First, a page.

The Phillies haven’t been much better. They just wrapped up a series with San Francisco. The Giants had lost seven in a row and 11 of 13 heading into that series with Philadelphia. Did the Phillies take advantage? No. They surrendered 13 runs to the Giants — tied for the second-most runs the Giants have scored all year. This Giants team had been hanging on by a thread all season and finally started to see their playoff hopes fade away, but the Phillies just had to give them a reason to stick around, huh? San Francisco had swept just two opponents in a three-game set or longer since the start of June. Just two!

The Phillies may have an edge over the Brewers in the standings right now, but now is no time to lose games to the lowly Giants! The Giants gave catcher Andrew Knapp, who currently has an OPS of .393 in 2021, seven plate appearances in this series. Knapp reached base or drove in a run, in four of them. That’s arguably the hottest streak of the entire season for Knapp! You can’t let guys like that beat you.

Then, there are the Brewers, who’ve actually won two of their last three games. That’s great! You know what isn’t great though? Dropping three of four to Arizona over the weekend and only scoring two total runs in those losses. I’ll give the Brewers credit for scoring eight runs in their lone win, but they needed 10 innings to do so. Imagine needing extra innings to avoid getting swept by the Diamondbacks. I know they’ve been hot, but the Brewers are clearly the better team and are in must-win territory. They’re on the outside of the playoff bubble looking in right now. And scoring ten runs total over a four-game stretch against Arizona is not going to help.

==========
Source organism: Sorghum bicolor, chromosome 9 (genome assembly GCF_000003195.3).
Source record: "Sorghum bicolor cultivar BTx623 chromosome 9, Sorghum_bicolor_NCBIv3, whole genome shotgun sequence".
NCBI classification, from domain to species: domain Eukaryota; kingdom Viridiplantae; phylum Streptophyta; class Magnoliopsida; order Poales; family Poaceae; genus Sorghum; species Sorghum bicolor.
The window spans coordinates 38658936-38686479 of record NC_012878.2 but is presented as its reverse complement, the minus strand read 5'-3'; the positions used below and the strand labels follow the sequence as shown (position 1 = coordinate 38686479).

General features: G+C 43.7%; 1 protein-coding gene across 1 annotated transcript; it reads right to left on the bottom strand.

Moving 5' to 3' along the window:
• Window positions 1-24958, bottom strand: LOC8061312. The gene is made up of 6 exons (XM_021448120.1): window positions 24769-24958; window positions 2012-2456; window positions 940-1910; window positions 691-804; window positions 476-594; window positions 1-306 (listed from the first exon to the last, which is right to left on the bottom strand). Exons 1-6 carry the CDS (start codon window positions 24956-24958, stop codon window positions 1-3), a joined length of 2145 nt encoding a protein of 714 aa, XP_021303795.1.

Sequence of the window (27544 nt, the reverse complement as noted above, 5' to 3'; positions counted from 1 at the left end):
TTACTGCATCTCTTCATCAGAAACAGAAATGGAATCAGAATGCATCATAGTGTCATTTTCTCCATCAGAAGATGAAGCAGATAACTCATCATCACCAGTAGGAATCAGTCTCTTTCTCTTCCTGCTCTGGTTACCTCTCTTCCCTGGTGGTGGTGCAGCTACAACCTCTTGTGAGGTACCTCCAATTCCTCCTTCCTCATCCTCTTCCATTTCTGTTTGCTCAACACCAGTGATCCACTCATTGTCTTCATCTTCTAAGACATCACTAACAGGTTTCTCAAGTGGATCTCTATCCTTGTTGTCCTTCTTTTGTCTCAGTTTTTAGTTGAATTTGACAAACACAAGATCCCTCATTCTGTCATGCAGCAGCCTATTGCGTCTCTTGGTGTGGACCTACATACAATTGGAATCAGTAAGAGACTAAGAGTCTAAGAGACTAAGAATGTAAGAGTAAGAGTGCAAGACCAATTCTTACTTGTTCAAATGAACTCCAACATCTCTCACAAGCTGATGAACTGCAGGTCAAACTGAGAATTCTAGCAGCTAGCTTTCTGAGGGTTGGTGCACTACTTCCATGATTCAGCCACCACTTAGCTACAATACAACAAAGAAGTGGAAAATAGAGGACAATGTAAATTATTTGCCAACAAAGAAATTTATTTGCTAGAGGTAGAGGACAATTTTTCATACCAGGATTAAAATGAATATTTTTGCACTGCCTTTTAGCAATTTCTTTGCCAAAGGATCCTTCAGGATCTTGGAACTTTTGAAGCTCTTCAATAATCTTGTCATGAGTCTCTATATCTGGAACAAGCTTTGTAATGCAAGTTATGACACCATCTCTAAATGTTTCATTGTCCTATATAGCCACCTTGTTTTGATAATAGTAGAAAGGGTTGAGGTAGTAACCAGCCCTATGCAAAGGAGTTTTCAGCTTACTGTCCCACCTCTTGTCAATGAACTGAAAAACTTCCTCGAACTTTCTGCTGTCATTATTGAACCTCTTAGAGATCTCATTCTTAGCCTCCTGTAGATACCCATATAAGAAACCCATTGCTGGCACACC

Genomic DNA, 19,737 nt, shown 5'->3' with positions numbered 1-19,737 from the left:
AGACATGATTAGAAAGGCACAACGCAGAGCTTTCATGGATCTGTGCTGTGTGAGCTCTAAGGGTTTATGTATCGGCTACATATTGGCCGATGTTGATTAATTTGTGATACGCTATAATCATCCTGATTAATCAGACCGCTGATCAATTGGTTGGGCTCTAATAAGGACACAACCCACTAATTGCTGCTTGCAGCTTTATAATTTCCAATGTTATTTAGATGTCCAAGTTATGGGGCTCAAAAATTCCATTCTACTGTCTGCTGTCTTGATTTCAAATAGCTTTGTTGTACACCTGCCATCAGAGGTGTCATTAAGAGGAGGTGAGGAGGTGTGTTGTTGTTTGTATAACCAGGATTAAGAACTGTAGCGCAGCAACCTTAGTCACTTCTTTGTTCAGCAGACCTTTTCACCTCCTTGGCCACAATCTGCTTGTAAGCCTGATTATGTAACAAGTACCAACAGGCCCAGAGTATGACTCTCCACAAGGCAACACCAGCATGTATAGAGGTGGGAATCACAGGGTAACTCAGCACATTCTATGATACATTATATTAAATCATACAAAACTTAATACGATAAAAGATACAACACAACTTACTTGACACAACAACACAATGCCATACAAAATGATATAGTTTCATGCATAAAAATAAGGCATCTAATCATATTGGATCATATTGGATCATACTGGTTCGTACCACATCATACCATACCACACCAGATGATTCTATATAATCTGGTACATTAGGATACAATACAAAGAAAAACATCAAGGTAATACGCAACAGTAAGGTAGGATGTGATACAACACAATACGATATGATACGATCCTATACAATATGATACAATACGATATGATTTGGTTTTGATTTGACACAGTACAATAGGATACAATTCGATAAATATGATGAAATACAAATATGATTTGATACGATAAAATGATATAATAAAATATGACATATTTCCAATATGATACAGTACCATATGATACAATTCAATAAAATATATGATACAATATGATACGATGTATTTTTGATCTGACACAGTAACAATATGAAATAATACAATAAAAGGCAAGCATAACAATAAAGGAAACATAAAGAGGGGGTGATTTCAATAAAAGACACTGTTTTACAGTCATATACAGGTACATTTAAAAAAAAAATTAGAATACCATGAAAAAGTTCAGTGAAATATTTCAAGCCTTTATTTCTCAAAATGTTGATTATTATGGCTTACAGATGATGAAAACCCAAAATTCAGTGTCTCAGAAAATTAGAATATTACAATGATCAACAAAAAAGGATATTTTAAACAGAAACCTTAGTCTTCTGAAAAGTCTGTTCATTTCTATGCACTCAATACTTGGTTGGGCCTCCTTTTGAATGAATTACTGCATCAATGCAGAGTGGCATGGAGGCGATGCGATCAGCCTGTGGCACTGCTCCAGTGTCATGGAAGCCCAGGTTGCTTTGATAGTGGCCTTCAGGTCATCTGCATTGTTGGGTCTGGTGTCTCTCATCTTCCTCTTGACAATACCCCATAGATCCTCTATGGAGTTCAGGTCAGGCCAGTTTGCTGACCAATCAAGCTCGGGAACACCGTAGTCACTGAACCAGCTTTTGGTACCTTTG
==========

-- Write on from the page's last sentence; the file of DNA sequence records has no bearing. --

Good news for the Brewers though, they have seven straight games against Colorado, San Francisco, and Cincinnati to figure things out before they start an eight-game stretch against the Cardinals, Yankees, and Mets. If the Brewers want any hope of passing Philadelphia or San Diego, they’re going to need to win at least five of those next seven.

At this rate, whichever teams can play even .500 ball until the end of the season will probably get a spot in the postseason. Given that the defending World Series champions, the Atlanta Braves, had the worst record of any playoff team last year, it’s not absurd to say that any team that reaches the playoffs has a decent shot of hoisting the World Series Championship Trophy at the end of the year. That said, if the Phillies, Brewers, or Padres want that opportunity, they better start whipping themselves into gear. Now’s not the time to have a season-defining slump.